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Baseball enters 2016 season seeking redemption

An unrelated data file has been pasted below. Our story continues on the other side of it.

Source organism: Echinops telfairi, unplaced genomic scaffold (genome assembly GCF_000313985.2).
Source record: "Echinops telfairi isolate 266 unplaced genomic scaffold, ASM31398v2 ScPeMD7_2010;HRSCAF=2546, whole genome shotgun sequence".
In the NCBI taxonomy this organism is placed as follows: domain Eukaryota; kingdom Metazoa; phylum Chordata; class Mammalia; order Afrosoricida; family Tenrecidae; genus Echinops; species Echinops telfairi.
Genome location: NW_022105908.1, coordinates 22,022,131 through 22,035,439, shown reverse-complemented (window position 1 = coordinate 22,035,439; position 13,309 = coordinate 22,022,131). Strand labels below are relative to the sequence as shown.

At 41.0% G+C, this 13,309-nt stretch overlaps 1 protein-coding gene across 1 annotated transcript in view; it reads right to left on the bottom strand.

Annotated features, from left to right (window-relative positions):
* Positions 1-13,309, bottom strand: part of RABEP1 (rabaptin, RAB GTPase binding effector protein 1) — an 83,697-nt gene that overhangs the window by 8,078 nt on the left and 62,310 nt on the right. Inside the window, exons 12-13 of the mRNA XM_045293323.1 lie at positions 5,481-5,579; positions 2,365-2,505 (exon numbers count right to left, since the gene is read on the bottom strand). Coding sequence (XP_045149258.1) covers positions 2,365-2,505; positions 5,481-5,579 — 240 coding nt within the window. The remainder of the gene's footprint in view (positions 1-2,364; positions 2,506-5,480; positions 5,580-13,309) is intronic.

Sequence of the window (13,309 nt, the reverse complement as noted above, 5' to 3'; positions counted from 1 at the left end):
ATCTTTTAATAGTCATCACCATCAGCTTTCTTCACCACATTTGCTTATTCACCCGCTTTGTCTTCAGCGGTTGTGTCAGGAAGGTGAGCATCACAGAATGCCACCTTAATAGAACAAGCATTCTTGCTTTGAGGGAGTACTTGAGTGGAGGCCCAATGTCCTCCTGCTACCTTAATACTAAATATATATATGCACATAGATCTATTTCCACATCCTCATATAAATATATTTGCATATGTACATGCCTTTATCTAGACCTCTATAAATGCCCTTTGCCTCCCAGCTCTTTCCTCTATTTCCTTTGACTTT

first_imgAs the baseball team prepares to open its season this Friday, the loss to eventual national champion Virginia in the NCAA Regional Final still lingers. Yet, that extra-inning loss in Lake Elsinore has only provided more motivation for a talented Trojan roster.“The preparation [for 2016] began in the summer when we lost to Virginia,” junior catcher Jeremy Martinez said. “Everyone is going to remember that feeling.”The Trojans’ 24 returning players got to work over the summer and through the fall, and now, Martinez said the team was chomping at the bit to finally start the season.“A lot of guys came back in shape, a lot stronger, and a lot of pitchers came up with better velocity,” Martinez said. “So I think the preparation is there. Now it’s just time to showcase all that hard work.”Martinez is one member of a strong nucleus of players returning for the Trojans in 2016. Although USC will undoubtedly miss stalwarts such as Bobby Stahel, Garrett Stubbs and Dante Flores, who combined to account for over a third of USC’s hits in 2015, there is a wealth of returning talent both in the batting order and on the mound. Senior infielder AJ Ramirez and senior outfielder Timmy Robinson paced the team in home runs last year, swatting nine and seven, respectively. Pitching-wise, senior Marc Huberman earned six wins in 2015, while senior Kyle Davis tallied six saves (both figures led the team). In fact, two picks from the summer’s MLB First Year Player Draft return to USC this season, including Davis (29th round, Blue Jays). Senior pitcher Brent Wheatley was selected by the Oakland A’s in the 17th round.But regardless of how much talent the Trojans lost, or how much talent is returning, head coach Dan Hubbs simply wants his players to push themselves to improve.“They don’t have to replace those numbers,” Hubbs said. “They just have to continue to get better. All these guys are going to get more and more opportunities. We need them to be able to just do their thing.”Hubbs was also very happy with the less experienced players he called on to step up in place of the graduated and professional Trojans.“We think there’s a lot of talent there,” he said. “Whether they’re guys who were in the program who are now getting a bigger opportunity or the guys that are just coming in the program as freshmen.”USC looks forward to a tough schedule in 2016. The Trojans face long road trips for series at TCU, Oregon, Washington State and Arizona State, while Cal and Oregon State highlight this season’s home series. They will also compete in the annual Dodger Stadium College Baseball Classic, taking on Oklahoma and Mississippi State at Dedeaux Field before battling archrival and defending Pac-12 champion UCLA at Chavez Ravine.The Trojans play nine of their first 11 games at home, including their first two games in the Classic, in series against North Dakota, Korean Baseball Organization franchise NC Dinos, and Wake Forest.USC was ranked No. 12 in the nation in this year’s D1 Baseball preseason rankings — the first time in a decade that the school has cracked the top 25 to start the year. Ask around the team, however, and there is very little fanfare or self-congratulation regarding the achievement.“We were unranked for the first three years, and then we’re ranked now,” Davis said. “I guess that’s kind of cool, but it really doesn’t mean much till the end of the year.”Hubbs agreed with his veteran pitcher. After all, his program has the most national championships in NCAA history.“The expectation at a place like USC is that you’re competing for a national title each and every year,” Hubbs said.Hubbs, who signed a multi-year deal over the offseason after an impressive first three years at the helm, was excited to see his team take the field in 2016.“As long as we play our game and do what we’re capable of doing, then I don’t think it matters who we play,” Hubbs said.For now, however, the team’s focus is squarely on its season opening series against North Dakota, which starts on Friday at Dedeaux Field. Kyle Davis will toe the rubber for the Trojans on Opening Day, and first pitch will be at 6 p.m.last_img read more